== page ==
sea nettle

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Chrysaora quinquecirrha

the sea nettle, a jellyfish that can inflict moderate to severe stings.
See also: jellyfish.
Synonym(s): sea nettle

sea nettle

Any of several jellyfish with long tentacles that deliver a painful sting, especially Chrysaora quinquecirrha of the Atlantic.

Chrys·a·o·ra quin·que·cirr·ha

(kris-ā-ōr'ă kwin-kwĕ-sir'ă)
The sea nettle, a jellyfish that can inflict moderate to severe stings.
See also: jellyfish
Synonym(s): sea nettle.
References in periodicals archive ?
Three sea nettles of ~7-15 cm bell diameter were used in each "with-predator" mesocosm.
In the latter case, the results represented an extreme outlier as compared to all other data (the range for all six other replicates was 39-59% eaten), and we believe that the sea nettles may have been injured during handling.
At the end of each trial, sea nettles were removed with dip nets; bell diameter was measured to the nearest 0.
In order to determine whether the spatial distribution of sea nettles within mesocosms varied in direct response to dissolved oxygen treatments, we measured the position of sea nettles in six replicate mesocosms for each dissolved oxygen treatment.
We tested striped bass at higher dissolved oxygen concentrations than sea nettles because striped bass are less tolerant of low dissolved oxygen concentrations and tend to show at least partial avoidance at concentrations [is less than or equal to] 3 mg/L (Coutant 1985, Setzler-Hamilton and Hall 1991, Breitburg et al.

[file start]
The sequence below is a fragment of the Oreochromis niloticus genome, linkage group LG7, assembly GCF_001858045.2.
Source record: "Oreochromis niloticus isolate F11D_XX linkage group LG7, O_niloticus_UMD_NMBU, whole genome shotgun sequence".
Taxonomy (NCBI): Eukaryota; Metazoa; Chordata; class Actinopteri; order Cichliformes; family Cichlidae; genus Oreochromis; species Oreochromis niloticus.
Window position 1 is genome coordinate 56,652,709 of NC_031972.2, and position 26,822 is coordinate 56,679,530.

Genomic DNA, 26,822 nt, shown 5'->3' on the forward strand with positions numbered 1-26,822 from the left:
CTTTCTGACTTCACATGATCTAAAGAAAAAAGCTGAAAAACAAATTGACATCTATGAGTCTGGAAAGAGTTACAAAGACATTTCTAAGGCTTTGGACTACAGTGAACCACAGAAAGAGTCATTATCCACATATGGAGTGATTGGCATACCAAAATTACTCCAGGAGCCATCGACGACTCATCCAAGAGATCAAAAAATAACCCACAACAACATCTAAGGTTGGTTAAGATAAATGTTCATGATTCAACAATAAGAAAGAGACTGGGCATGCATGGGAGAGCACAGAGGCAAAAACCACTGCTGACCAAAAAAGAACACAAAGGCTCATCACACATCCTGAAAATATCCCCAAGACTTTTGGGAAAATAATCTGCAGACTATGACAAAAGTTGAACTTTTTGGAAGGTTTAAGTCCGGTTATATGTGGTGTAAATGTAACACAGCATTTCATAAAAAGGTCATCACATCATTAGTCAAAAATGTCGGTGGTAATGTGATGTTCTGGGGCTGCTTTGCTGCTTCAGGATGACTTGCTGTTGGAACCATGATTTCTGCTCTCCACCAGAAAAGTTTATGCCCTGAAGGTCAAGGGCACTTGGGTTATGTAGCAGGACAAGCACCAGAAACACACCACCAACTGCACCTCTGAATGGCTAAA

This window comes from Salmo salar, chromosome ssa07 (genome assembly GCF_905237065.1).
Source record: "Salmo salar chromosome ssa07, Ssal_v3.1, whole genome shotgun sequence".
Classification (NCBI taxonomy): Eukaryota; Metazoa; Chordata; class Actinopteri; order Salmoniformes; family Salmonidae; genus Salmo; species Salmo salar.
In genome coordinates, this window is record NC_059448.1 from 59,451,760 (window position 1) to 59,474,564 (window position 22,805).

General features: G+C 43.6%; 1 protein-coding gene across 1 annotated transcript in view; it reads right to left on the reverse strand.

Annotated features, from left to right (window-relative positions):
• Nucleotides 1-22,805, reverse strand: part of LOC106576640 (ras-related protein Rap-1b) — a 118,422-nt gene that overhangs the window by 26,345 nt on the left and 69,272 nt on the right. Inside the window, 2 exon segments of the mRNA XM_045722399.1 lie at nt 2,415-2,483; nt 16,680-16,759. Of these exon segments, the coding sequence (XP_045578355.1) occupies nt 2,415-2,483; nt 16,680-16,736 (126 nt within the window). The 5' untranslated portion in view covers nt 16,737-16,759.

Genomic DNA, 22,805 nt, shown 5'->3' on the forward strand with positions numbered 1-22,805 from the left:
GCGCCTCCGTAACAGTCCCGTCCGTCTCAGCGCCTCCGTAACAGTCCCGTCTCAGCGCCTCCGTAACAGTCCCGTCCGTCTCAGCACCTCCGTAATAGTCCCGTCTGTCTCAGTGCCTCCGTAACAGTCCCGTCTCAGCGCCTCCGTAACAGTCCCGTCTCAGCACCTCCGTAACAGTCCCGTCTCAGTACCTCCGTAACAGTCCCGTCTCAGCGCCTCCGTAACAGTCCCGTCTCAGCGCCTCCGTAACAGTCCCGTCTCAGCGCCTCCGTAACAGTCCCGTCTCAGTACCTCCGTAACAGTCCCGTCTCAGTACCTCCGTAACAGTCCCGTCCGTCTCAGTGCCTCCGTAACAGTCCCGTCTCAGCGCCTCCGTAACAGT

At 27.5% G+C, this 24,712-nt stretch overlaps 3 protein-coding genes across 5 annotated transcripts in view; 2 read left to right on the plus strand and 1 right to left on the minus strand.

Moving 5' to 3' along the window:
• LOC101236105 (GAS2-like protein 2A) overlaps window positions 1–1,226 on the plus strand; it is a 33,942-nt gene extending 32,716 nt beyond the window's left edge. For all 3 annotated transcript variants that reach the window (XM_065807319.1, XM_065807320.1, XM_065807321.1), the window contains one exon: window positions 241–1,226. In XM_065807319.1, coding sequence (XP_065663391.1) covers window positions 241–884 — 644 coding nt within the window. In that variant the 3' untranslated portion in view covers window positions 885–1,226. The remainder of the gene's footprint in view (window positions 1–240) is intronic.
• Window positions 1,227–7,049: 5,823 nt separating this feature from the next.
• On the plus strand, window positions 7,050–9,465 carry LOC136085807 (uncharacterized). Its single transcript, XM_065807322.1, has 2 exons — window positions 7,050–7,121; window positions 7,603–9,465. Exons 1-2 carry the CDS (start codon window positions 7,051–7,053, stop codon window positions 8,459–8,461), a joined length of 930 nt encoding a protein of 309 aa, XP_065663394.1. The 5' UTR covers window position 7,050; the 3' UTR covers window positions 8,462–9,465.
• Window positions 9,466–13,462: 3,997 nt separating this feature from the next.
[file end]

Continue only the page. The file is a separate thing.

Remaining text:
The short duration was designed to accommodate the higher predation rates of striped bass as compared to sea nettles.
We conducted small-scale predation experiments to determine how low oxygen affects predation by sea nettles on prey with lower swimming speeds (copepods) or with no escape behavior (bay anchovy eggs).
Sea nettles were held in 20-L buckets for 60-90 min before being placed in experimental containers.
To further battle sea nettles, DEP is providing funding for Montclair State University to conduct a research study to identify potential natural predators of sea nettle polyps.
Sea nettles, which are voracious eaters and thrive in nitrogen-rich waters, can be plentiful in these areas.
Property owners in lagoon communities are encouraged to remove floating docks during the winter or clean them using a non-wire scrub brush or by powerwashing manmade bulkheads and docks at and below the high tide line to remove sea nettles.
Sea nettle polyps prefer hard, smooth surfaces such as those found on bulkheads, floating docks, and even trash, said Joe Bilinski, Barnegat Bay Project Manager for DEPs Division of Science, Research and Environmental Health.